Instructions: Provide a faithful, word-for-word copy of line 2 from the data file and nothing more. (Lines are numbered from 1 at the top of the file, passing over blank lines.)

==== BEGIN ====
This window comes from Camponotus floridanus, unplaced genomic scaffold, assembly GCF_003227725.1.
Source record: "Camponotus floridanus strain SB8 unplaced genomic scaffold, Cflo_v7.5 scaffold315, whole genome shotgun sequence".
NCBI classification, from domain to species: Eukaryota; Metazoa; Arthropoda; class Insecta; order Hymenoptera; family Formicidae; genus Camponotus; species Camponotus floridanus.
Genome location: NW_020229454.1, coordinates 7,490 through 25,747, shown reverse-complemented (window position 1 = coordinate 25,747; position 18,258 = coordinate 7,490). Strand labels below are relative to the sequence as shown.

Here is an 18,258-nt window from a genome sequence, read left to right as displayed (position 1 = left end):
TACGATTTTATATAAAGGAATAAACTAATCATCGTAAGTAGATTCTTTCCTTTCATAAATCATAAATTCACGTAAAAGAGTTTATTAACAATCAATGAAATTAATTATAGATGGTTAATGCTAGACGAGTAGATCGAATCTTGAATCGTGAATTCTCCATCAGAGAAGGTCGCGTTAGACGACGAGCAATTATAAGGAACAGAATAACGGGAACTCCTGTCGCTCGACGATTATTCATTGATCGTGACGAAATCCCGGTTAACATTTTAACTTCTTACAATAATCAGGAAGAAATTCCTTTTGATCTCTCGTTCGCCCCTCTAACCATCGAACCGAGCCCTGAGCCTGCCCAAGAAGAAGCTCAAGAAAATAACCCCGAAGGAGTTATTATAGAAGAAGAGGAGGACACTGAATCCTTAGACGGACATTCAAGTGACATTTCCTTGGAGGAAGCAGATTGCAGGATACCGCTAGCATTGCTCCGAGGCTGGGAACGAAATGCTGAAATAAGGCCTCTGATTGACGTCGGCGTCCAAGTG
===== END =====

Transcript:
Source record: "Camponotus floridanus strain SB8 unplaced genomic scaffold, Cflo_v7.5 scaffold315, whole genome shotgun sequence".